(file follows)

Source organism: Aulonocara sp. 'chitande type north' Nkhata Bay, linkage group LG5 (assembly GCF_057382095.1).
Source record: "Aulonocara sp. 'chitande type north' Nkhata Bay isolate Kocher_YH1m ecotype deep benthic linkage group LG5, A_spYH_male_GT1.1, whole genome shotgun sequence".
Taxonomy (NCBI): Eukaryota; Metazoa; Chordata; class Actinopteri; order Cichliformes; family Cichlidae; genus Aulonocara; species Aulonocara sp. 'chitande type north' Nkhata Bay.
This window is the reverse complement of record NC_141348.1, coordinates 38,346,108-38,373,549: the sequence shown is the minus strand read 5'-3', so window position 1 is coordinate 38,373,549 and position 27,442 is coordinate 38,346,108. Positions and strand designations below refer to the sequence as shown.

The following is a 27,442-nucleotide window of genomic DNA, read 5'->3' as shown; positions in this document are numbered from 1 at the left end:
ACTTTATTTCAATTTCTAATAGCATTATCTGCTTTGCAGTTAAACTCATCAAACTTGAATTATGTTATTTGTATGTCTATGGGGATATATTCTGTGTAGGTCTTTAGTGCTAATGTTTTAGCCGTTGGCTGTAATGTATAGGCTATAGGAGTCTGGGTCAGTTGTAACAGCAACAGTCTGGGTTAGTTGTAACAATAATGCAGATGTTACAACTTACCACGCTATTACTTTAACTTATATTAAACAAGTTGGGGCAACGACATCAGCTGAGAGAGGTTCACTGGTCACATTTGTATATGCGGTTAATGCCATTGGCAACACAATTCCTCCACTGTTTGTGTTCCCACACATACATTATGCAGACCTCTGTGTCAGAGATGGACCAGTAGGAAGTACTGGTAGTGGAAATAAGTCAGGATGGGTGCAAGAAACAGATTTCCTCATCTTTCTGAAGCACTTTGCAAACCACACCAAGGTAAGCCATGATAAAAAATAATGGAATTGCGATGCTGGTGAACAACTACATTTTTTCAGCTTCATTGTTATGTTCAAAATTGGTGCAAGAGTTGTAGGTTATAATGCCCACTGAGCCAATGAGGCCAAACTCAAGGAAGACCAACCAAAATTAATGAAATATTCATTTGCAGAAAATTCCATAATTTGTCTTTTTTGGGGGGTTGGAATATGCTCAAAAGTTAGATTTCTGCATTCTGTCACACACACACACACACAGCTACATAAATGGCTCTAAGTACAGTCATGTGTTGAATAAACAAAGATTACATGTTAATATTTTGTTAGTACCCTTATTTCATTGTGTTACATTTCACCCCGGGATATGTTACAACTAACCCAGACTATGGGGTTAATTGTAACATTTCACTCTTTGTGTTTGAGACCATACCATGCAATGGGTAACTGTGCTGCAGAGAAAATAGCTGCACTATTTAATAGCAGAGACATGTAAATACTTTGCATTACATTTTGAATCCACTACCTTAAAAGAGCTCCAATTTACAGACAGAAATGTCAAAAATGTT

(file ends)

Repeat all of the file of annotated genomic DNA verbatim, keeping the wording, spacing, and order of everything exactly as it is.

Source organism: Aulonocara sp. 'chitande type north' Nkhata Bay, linkage group LG5 (assembly GCF_057382095.1).
Source record: "Aulonocara sp. 'chitande type north' Nkhata Bay isolate Kocher_YH1m ecotype deep benthic linkage group LG5, A_spYH_male_GT1.1, whole genome shotgun sequence".
Taxonomy (NCBI): Eukaryota; Metazoa; Chordata; class Actinopteri; order Cichliformes; family Cichlidae; genus Aulonocara; species Aulonocara sp. 'chitande type north' Nkhata Bay.
This window is the reverse complement of record NC_141348.1, coordinates 38,346,108-38,373,549: the sequence shown is the minus strand read 5'-3', so window position 1 is coordinate 38,373,549 and position 27,442 is coordinate 38,346,108. Positions and strand designations below refer to the sequence as shown.

The following is a 27,442-nucleotide window of genomic DNA, read 5'->3' as shown; positions in this document are numbered from 1 at the left end:
ACTTTATTTCAATTTCTAATAGCATTATCTGCTTTGCAGTTAAACTCATCAAACTTGAATTATGTTATTTGTATGTCTATGGGGATATATTCTGTGTAGGTCTTTAGTGCTAATGTTTTAGCCGTTGGCTGTAATGTATAGGCTATAGGAGTCTGGGTCAGTTGTAACAGCAACAGTCTGGGTTAGTTGTAACAATAATGCAGATGTTACAACTTACCACGCTATTACTTTAACTTATATTAAACAAGTTGGGGCAACGACATCAGCTGAGAGAGGTTCACTGGTCACATTTGTATATGCGGTTAATGCCATTGGCAACACAATTCCTCCACTGTTTGTGTTCCCACACATACATTATGCAGACCTCTGTGTCAGAGATGGACCAGTAGGAAGTACTGGTAGTGGAAATAAGTCAGGATGGGTGCAAGAAACAGATTTCCTCATCTTTCTGAAGCACTTTGCAAACCACACCAAGGTAAGCCATGATAAAAAATAATGGAATTGCGATGCTGGTGAACAACTACATTTTTTCAGCTTCATTGTTATGTTCAAAATTGGTGCAAGAGTTGTAGGTTATAATGCCCACTGAGCCAATGAGGCCAAACTCAAGGAAGACCAACCAAAATTAATGAAATATTCATTTGCAGAAAATTCCATAATTTGTCTTTTTTGGGGGGTTGGAATATGCTCAAAAGTTAGATTTCTGCATTCTGTCACACACACACACACACAGCTACATAAATGGCTCTAAGTACAGTCATGTGTTGAATAAACAAAGATTACATGTTAATATTTTGTTAGTACCCTTATTTCATTGTGTTACATTTCACCCCGGGATATGTTACAACTAACCCAGACTATGGGGTTAATTGTAACATTTCACTCTTTGTGTTTGAGACCATACCATGCAATGGGTAACTGTGCTGCAGAGAAAATAGCTGCACTATTTAATAGCAGAGACATGTAAATACTTTGCATTACATTTTGAATCCACTACCTTAAAAGAGCTCCAATTTACAGACAGAAATGTCAAAAATGTT